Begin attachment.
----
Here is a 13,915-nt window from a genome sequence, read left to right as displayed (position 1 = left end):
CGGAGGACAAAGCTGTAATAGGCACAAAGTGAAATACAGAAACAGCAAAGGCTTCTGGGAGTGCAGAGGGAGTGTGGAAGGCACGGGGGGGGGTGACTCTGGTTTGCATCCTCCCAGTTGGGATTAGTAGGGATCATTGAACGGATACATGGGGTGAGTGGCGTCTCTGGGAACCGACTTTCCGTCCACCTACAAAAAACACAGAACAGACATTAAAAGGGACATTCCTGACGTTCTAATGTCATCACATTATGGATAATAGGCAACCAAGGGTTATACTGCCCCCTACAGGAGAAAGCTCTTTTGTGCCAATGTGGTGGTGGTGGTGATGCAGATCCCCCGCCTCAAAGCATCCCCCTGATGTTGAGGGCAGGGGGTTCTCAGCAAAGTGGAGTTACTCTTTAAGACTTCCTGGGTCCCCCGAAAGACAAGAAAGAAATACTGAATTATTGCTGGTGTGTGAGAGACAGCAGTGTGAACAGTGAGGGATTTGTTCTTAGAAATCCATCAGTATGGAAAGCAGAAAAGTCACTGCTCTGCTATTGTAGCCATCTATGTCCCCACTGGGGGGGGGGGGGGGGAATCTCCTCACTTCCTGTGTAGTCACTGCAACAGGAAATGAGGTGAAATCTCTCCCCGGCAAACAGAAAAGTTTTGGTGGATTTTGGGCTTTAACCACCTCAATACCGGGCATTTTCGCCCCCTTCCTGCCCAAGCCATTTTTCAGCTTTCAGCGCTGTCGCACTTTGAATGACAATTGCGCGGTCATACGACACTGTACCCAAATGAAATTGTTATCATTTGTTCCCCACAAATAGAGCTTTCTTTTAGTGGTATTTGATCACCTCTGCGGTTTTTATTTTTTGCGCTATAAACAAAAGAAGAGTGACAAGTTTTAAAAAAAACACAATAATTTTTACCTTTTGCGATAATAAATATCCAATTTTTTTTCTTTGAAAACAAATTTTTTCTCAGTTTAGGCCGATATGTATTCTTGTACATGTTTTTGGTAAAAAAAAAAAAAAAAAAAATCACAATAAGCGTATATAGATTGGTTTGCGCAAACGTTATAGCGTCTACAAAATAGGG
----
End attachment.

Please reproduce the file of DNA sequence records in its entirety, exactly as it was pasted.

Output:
Here is a 13,915-nt window from a genome sequence, read left to right as displayed (position 1 = left end):
CGGAGGACAAAGCTGTAATAGGCACAAAGTGAAATACAGAAACAGCAAAGGCTTCTGGGAGTGCAGAGGGAGTGTGGAAGGCACGGGGGGGGGTGACTCTGGTTTGCATCCTCCCAGTTGGGATTAGTAGGGATCATTGAACGGATACATGGGGTGAGTGGCGTCTCTGGGAACCGACTTTCCGTCCACCTACAAAAAACACAGAACAGACATTAAAAGGGACATTCCTGACGTTCTAATGTCATCACATTATGGATAATAGGCAACCAAGGGTTATACTGCCCCCTACAGGAGAAAGCTCTTTTGTGCCAATGTGGTGGTGGTGGTGATGCAGATCCCCCGCCTCAAAGCATCCCCCTGATGTTGAGGGCAGGGGGTTCTCAGCAAAGTGGAGTTACTCTTTAAGACTTCCTGGGTCCCCCGAAAGACAAGAAAGAAATACTGAATTATTGCTGGTGTGTGAGAGACAGCAGTGTGAACAGTGAGGGATTTGTTCTTAGAAATCCATCAGTATGGAAAGCAGAAAAGTCACTGCTCTGCTATTGTAGCCATCTATGTCCCCACTGGGGGGGGGGGGGGGGAATCTCCTCACTTCCTGTGTAGTCACTGCAACAGGAAATGAGGTGAAATCTCTCCCCGGCAAACAGAAAAGTTTTGGTGGATTTTGGGCTTTAACCACCTCAATACCGGGCATTTTCGCCCCCTTCCTGCCCAAGCCATTTTTCAGCTTTCAGCGCTGTCGCACTTTGAATGACAATTGCGCGGTCATACGACACTGTACCCAAATGAAATTGTTATCATTTGTTCCCCACAAATAGAGCTTTCTTTTAGTGGTATTTGATCACCTCTGCGGTTTTTATTTTTTGCGCTATAAACAAAAGAAGAGTGACAAGTTTTAAAAAAAACACAATAATTTTTACCTTTTGCGATAATAAATATCCAATTTTTTTTCTTTGAAAACAAATTTTTTCTCAGTTTAGGCCGATATGTATTCTTGTACATGTTTTTGGTAAAAAAAAAAAAAAAAAAAATCACAATAAGCGTATATAGATTGGTTTGCGCAAACGTTATAGCGTCTACAAAATAGGG